From: NASA HQ
Posted: Sunday, October 21, 2007
All ISS systems continue to function nominally, except those noted previously or below. Sunday - first day alone for CDR Whitson, FE-1 Malenchenko and FE-2 Anderson. Day 136 for Anderson. Ahead: Week 1 of Increment 16 (Increment 15 lasted 26 weeks, four less then Inc-14).
Yest posadka! (We have Landing!) Welcome back home, Fyodor Yurchikhin, Oleg Kotov (Russia's Cosmonaut No. 100) and Muszaphar Shukor! After 197 days in space (195 aboard ISS), Soyuz TMA-10/14S, carrying two-thirds of the Expedition 15 crew plus the Malaysian SFP, landed successfully this morning at 6:36am EDT in the steppes of Kazakhstan, with the crew in excellent condition. Touchdown occurred ~340 km short (west) of the intended site near Arkalykh. After arrival of the recovery forces, the crew was reported to be out of the spacecraft at about 6:55am. They were flown to Kustanai, Kazakhstan, with Star City near Moscow their next stop later today. Mission length for Yurchikhin & Kotov: 196d 17h 5m; for SFP Shukor: 10d 21h 14m. [Undocking from the ISS SM aft port was at 3:14am, deorbit burn from 5:47am-5:51am. According to TsUP/Moscow, the trajectory undershoot of the returning 14S Descent Module by about 340 km at touchdown was due to a switch of the on-board computer to the (secondary) Ballistic Descent Mode (BS), reported by the crew at 6:18am, instead of the lift-vector-controlled reentry using banking maneuvers (roll angle changes) commanded by the (primary) Automatically Controlled Descent Mode (AUS). An official commission has been formed to investigate the computer glitch which appears similar to the one experienced during the re-entry of Soyuz TMA-1 with the Expedition 3 crew of Ken Bowersox, Nikolai Budarin and Donald Pettit on 5/3/03. Instead of flying on the closed-loop-guided trajectory designed to reduce peak deceleration & heating while extending the downrange, the ballistic mode results in a steeper trajectory, ~2g's higher deceleration forces on the crew (7g max instead of 5g), and an undershoot of around ~250 mi. The crew was never in any increased danger, and the SAR (Search & Rescue) personnel did not require any additional time to reach the capsule, which they reportedly had in sight during parachute descent from ~4600m altitude down.]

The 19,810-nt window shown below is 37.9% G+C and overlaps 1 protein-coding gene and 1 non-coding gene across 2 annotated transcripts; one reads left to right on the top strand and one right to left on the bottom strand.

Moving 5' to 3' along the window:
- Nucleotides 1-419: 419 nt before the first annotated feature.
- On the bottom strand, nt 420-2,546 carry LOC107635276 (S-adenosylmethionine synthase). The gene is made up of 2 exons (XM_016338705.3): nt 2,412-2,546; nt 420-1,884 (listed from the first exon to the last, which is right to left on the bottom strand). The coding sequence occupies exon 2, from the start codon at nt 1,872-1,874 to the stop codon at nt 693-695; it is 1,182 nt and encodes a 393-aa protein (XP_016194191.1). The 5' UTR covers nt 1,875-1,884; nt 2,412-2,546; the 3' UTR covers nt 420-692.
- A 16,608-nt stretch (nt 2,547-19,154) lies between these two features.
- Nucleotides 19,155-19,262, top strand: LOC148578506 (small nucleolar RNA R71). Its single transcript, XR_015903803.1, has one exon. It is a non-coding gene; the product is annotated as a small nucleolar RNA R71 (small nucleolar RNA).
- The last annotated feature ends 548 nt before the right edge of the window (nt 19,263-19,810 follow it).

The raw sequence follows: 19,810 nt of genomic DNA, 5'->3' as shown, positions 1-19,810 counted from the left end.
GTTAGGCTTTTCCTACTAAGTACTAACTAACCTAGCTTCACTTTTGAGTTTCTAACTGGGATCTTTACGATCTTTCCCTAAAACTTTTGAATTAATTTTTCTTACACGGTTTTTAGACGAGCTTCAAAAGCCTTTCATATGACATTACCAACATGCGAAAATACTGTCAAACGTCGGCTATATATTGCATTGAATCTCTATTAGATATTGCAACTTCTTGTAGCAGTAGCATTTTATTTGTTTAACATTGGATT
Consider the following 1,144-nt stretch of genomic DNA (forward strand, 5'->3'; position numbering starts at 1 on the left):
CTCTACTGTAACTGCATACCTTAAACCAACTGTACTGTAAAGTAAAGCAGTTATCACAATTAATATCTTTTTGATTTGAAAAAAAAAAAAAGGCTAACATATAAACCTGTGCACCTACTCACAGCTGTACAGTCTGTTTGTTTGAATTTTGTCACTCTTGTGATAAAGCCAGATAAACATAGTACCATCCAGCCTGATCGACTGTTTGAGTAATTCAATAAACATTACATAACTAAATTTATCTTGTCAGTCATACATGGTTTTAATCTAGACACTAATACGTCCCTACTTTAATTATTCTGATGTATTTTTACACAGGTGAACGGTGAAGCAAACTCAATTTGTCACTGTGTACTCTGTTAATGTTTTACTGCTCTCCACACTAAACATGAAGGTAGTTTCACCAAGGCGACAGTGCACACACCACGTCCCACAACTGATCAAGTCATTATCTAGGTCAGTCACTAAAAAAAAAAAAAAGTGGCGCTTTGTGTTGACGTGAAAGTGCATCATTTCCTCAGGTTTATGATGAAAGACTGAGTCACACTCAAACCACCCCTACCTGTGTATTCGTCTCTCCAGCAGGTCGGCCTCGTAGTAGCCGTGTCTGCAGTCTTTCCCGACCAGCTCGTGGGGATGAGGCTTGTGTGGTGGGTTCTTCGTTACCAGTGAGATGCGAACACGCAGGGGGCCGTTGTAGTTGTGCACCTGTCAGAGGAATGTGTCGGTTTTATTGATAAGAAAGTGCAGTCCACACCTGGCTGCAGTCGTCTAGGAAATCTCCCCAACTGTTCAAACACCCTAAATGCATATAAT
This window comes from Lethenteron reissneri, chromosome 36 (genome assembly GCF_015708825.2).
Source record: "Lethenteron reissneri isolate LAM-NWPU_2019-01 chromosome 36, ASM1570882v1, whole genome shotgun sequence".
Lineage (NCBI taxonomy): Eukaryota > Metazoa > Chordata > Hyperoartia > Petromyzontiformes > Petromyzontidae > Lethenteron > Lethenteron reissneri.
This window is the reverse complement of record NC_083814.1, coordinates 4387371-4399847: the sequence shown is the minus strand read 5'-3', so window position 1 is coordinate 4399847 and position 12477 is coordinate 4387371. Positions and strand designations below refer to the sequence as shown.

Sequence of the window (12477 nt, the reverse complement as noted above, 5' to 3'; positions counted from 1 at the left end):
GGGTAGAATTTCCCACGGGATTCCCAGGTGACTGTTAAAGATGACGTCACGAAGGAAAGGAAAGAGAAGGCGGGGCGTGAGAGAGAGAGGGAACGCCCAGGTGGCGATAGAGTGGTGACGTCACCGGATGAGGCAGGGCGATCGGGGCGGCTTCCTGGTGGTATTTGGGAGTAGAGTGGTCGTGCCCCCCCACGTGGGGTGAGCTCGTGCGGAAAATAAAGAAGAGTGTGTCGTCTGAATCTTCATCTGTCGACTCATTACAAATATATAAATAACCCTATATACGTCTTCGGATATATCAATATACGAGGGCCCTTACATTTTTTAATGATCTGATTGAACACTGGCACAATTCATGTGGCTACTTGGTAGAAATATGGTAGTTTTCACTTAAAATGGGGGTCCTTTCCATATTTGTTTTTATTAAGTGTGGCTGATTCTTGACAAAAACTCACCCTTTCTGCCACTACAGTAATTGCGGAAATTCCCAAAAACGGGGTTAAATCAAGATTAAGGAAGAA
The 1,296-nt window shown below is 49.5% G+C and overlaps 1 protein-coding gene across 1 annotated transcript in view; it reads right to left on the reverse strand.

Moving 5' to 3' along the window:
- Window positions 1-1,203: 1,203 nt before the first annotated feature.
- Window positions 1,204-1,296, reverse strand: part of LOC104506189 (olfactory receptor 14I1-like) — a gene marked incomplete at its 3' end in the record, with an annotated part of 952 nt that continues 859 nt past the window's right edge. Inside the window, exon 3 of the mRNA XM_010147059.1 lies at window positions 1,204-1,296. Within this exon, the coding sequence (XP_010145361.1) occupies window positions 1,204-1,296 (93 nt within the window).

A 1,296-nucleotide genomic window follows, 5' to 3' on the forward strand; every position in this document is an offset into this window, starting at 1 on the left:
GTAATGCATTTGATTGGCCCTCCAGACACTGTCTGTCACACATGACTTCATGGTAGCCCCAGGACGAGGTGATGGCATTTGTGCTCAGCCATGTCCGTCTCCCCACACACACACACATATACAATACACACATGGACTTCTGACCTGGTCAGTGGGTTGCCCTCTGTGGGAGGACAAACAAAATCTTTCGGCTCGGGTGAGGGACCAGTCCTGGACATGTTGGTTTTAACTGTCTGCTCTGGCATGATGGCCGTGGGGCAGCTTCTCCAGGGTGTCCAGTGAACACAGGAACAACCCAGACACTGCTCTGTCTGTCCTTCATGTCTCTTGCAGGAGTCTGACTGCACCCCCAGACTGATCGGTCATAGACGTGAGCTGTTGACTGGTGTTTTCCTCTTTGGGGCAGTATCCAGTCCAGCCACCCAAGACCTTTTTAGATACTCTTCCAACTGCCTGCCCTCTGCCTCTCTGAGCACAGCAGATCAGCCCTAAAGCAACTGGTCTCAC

The ISS crew, currently asleep since ~7:00am EDT, has an unusual day: off-duty with wake-up tomorrow morning at 1:00am & bedtime at 4:30pm (to 1:00am Tuesday).
After Soyuz departure at 3:14am, FE-1 Yuri Malenchenko manually closed the PEV (Pressure Equalization Valve) between the Service Module (SM) and its docking port vestibule and later restored the onboard communications system (STTS) setup which had been configured for Soyuz undocking and descent, including the VHF comm link from the TMA-10 SA to TsUP via RGS (Russian Ground Site).
Peggy Whitson performed the daily maintenance of the SOZh (Environment Control & Life Support System, ECLSS) system in the SM, including the ASU toilet facilities systems/replaceables.
Working on the IMS (Inventory Management System), Whitson updated/edited its standard "delta file" on the Russian VKS (Auxiliary Computer System), including locations, for the regular weekly automated export/import to its three databases on the ground (Houston, Moscow, Baikonur).
The new ISS CDR also restored the onboard video configuration in the Lab by disconnecting the UOP DCP (Utility Outlet Panel/Display & Control Panel) bypass power cable from the Lab RWS (Robotics Work Station) which was required for video coverage of the Soyuz departure.
During the undocking, structural dynamics data were taken (and subsequently downlinked via S-band) by the external S0 truss-mounted SDMS (Structural Dynamics Measurement System). [SDMS is ground controlled and can store only about 10 minutes of data before starting to overwrite its buffer; thus, SDMS took data only from 2 minutes prior to 3 minutes after the undocking.]
Shortly before bedtime this morning, Clay Anderson terminated the 24-hr data collection of the heart rate study of the CCISS (Cardiovascular & Cerebrovascular Control on Return from ISS) experiment, downloading the Holter Monitor and Actiwatch data, then stowing the CCISS hardware.
No Science Summary today.
No CEO (Crew Earth Observation) photo targets uplinked for today.
CEO photography can be viewed and studied at the websites: http://eol.jsc.nasa.gov (about 700,000 NASA digital photographs of Earth are downloaded by the public each month from this "Gateway" site); http://earthobservatory.nasa.gov/ http://earthobservatory.nasa.gov/Study/AstronautPhotography
STS-120/Discovery Launch Update: The launch window opens Tuesday, 10/23, at 11:33am EDT and closes 10 min later, at 11:43pm. Optimal launch time is 11:38am.
Probability of KSC weather prohibiting 10/23 launch: 40% (cumulus clouds, showers, low-cloud ceiling); Probability of KSC weather prohibiting 10/23 tanking: 10%;
* 24-hour delay:
* 48-hour delay:
Significant Events Ahead (all dates Eastern, some changes possible):
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